Human Rights vs. Natural Rights
Tyranny, or freedom.
May 28, 2012 - 12:00 am
Leftists are masters of language. By shifting words and phrases, they are frequently able to secure victory in an argument with many apolitical, salt-of-the-earth Americans and even some conservatives. They’ve done this in the classroom by referring to the American military as “imperialist,” and in the public square by labeling capitalism as a greedy system whereby people only become rich at the expense of others.
Yet over the course of the last few decades, the Left’s most rewarding play on language has been a not-so-subtle shift from focusing on natural rights to focusing on “human rights.” The former are fixed and derived from God through nature, while the latter are in flux and founded solely upon the decisions various governments and ruling entities make regarding innumerable definitions of freedom.
Our Founding Fathers based the Bill of the Rights on the natural, unchanging rights with which we were endowed by our Creator. Thus they recognized not only our right to freedom of speech, but also freedom of religion and freedom of the press. They recognized not only our right to pursue and own property, but also to be secure in that property, and we were even to have security in our own persons. And to defend these and other natural rights, our Founders recognized that we had a right to keep and bear arms which shall not be infringed.
But a free press, security in our property, and private gun ownership are anathema to tyrants, megalomaniacs, and dictators the world over. They also serve as a hindrance to domestic enemies of Western civilization who spend their days in the classroom, indoctrinating young minds that don’t know any better. They tell of variously defined human rights, which at this particular moment include “rights” to education, contraception, public transportation, abortion, and internet access. It’s important to understand that just as natural rights are anathema to leftists, so too these human rights destroy the protections our Founding Fathers instituted regarding our natural rights.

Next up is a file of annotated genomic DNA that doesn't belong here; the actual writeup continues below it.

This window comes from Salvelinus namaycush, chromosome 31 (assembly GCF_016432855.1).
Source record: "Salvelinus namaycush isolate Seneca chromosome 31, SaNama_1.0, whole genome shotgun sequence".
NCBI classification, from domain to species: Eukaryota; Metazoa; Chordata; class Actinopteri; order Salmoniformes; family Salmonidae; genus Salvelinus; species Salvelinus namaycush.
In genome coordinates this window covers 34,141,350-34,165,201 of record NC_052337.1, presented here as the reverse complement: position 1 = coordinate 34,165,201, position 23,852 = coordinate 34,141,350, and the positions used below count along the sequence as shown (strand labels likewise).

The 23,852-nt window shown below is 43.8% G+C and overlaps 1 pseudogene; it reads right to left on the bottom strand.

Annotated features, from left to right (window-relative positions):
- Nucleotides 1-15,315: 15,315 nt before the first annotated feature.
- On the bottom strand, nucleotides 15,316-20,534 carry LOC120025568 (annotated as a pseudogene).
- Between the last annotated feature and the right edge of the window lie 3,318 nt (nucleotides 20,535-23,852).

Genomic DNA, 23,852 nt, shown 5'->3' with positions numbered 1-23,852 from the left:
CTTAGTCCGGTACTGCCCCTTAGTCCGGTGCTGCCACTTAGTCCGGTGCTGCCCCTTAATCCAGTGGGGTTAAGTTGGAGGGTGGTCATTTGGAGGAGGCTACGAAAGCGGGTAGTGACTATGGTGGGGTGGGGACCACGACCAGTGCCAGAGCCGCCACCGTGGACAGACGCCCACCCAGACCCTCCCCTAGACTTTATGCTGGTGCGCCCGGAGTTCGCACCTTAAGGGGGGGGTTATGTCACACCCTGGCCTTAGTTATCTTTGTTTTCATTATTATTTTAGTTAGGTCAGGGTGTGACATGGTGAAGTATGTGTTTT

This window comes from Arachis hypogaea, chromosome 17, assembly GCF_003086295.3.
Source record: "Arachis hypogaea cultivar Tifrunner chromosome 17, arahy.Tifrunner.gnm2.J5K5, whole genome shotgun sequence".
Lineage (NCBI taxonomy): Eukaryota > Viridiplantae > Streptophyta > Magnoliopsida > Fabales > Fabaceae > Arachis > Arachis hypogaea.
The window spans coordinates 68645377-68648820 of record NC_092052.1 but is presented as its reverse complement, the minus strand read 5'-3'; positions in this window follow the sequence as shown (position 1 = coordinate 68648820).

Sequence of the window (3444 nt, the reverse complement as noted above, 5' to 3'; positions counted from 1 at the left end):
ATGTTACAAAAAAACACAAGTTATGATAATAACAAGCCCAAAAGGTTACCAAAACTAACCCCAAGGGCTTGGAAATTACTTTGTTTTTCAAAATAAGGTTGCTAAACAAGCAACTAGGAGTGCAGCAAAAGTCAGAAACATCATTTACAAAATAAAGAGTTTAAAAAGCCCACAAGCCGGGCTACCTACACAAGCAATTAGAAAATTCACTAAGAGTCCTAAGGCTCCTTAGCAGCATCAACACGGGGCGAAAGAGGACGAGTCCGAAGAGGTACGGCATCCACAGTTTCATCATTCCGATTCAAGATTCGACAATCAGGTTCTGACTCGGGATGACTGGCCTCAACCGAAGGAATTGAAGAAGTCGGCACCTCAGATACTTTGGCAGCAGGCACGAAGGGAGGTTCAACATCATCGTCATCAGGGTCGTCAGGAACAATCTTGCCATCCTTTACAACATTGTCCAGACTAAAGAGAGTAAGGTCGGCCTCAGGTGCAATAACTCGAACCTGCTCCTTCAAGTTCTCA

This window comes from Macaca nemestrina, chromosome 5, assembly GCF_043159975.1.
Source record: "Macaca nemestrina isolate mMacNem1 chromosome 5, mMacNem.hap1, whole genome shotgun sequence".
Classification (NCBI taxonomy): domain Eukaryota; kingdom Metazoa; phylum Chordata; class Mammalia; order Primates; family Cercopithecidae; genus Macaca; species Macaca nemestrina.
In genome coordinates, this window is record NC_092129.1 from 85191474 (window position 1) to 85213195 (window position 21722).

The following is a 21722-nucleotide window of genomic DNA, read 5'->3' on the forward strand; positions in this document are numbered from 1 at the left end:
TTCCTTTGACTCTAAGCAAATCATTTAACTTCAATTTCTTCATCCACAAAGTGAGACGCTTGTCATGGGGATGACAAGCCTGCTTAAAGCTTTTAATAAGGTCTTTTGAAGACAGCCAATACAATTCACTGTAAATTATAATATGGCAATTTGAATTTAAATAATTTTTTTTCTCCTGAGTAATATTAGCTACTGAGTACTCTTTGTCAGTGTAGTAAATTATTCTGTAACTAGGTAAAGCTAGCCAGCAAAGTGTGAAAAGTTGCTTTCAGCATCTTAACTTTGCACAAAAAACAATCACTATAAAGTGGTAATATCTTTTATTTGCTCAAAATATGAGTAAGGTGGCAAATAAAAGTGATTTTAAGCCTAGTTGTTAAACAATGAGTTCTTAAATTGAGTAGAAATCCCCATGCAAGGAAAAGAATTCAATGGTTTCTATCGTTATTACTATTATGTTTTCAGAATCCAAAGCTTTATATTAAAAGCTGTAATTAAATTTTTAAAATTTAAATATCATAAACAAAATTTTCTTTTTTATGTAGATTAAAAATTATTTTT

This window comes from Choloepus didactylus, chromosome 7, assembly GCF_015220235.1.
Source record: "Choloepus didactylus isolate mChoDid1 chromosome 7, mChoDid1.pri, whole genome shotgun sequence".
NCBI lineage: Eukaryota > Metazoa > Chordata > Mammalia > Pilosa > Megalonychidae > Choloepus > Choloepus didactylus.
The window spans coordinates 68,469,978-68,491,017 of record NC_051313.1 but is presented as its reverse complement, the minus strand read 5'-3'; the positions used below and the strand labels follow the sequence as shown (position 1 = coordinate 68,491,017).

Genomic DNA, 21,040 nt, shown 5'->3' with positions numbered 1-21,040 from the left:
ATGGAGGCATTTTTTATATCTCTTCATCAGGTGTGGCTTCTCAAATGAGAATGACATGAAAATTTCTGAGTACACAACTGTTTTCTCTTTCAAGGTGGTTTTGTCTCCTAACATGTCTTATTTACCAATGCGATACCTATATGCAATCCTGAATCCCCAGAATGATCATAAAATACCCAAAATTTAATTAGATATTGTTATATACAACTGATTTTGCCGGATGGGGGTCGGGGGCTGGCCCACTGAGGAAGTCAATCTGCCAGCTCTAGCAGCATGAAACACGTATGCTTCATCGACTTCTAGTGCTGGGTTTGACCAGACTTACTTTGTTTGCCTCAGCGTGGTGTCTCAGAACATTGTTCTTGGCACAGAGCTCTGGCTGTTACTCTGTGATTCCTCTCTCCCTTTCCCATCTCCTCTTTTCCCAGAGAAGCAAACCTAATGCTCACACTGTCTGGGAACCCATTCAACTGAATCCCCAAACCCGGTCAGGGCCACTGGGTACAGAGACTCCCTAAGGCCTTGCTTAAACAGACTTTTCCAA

For example, our money is part of our property, but we cannot be secure in it so long as the government is confiscating it for use in funding transportation and internet access for those that lack them. Nor can we be secure in it if the government has to take a portion to pay for education and contraceptives for everyone who wants them.
Through this redistributive process, human rights actually diminish the dignity of humanity by encouraging the recipients of “free” to rely on government for solutions. This is the complete opposite of natural rights, which require that we look to ourselves rather than to government for solutions.
Human rights are dependent upon a certain place and time. For example, public transportation has not been considered a human right until recently, nor has internet access, contraceptives, or the most frequently emphasized human right as of late, gay marriage. Natural rights, on the other hand, are not reliant upon a certain place and time. They always were and always will be, just as the Creator who endowed us with them.
Our Founding Fathers did not envision freedom for a time or liberty that was dependent upon the whims of men or the rulers of men. Rather, they understood that Western civilization stood or fell on the timelessness of natural rights and the system of ordered liberty into which those rights fit. It is to our detriment that we trade these rights for human constructs which opportunistic leftists invent in order to inch their way into our lives.